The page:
Mark Thompson leaves BBC with licence fee warning
In his last day in office, BBC director general Mark Thompson has reiterated his belief that the corporation should not face further budget cuts.
Appearing on the Andrew Marr show, Mr Thompson said the BBC was "getting very, very close to the edge" after the latest round of cost-cutting.
"When you look around... it's very hard to see what more you can cut."
The next licence fee settlement will be a key issue for Mr Thompson's successor, George Entwistle.
Negotiations on the future cost of a TV licence are due to start in 2015-16.
The outgoing director general said he still believed in "the idea of gathering public money together... to create really high quality content", despite large upheavals in the way people consume media.
At the moment, the licence fee is £145.50 per household. The figure was frozen for six years in 2010, resulting in a 16% real terms cut in BBC funds.
Mr Thompson said that, although the freeze had led to job cuts and the loss of some services, the BBC could not have ignored the wider economic situation in the UK.
"In the end, you can't want to be the national broadcaster and not go through some of the same experiences as the rest of the country."
He added the 16% cuts were in line with other "cultural institutions" like the British Museum and the National Theatre.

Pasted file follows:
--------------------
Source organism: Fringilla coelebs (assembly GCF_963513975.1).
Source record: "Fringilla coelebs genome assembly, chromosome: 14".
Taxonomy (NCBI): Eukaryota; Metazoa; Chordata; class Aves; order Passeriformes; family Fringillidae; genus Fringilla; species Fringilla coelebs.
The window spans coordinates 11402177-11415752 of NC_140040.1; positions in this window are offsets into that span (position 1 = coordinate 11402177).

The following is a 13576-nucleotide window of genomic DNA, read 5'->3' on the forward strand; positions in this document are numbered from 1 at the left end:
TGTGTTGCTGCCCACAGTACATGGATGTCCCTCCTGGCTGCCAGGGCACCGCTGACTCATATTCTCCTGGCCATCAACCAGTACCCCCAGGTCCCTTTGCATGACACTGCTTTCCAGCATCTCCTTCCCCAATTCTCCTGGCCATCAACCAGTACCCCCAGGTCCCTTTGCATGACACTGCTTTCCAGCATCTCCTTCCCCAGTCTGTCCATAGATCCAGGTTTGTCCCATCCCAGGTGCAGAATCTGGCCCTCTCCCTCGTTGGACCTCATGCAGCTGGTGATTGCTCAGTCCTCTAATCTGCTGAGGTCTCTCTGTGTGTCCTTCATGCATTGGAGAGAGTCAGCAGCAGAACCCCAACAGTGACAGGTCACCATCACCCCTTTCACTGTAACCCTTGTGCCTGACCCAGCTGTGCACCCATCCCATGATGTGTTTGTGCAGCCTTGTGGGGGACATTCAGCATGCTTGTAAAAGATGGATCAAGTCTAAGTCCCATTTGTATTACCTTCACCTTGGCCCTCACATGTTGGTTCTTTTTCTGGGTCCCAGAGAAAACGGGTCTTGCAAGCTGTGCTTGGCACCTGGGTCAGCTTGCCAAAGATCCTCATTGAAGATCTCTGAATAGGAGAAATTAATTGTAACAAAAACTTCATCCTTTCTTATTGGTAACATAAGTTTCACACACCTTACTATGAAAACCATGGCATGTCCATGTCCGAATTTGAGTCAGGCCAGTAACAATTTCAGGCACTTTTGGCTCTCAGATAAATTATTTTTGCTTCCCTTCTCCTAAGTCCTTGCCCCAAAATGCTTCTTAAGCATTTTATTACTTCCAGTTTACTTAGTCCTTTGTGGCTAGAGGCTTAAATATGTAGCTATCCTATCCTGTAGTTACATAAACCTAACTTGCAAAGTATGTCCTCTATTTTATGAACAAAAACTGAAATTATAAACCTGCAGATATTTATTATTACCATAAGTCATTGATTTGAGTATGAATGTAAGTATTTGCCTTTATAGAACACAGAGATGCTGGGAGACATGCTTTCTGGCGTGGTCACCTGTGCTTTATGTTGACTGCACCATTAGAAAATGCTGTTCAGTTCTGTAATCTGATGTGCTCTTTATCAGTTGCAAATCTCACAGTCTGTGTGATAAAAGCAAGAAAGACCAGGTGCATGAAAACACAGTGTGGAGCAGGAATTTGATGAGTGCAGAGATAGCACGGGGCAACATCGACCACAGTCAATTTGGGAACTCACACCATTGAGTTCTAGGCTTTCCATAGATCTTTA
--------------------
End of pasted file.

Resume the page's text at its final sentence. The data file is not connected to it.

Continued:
George Entwistle, formerly the director of BBC Vision, will take over from Mr Thompson on Monday morning.
One of his first appointments will be to visit the breakfast show on BBC 6 Music - the station earmarked, and then saved, from closure during Thompson's tenure.
Mr Entwistle will be paid much less than his predecessor, who earned £622,000 in his final year.
High salaries for the BBC's executives and star talent was a hot button issue for Mr Thompson, whose own salary dropped by about 25% during his eight years in office.
He acknowledged there was a "particular sensitivity" about how the BBC spends the licence fee.
"What the BBC tries to do in the way it runs itself, is it tries to be sensitive to what its owners, the British public, thinks.
"There's no question that we've seen over the last eight years, not just with the BBC but with the whole of public life, a real change in attitudes to these things, and we've tried to respond to it.
"I think the BBC will continue to wrestle with that challenge. How do you get the best sports rights, the best presenters, and the best creative leaders, and do that in a way that is acceptable to the public."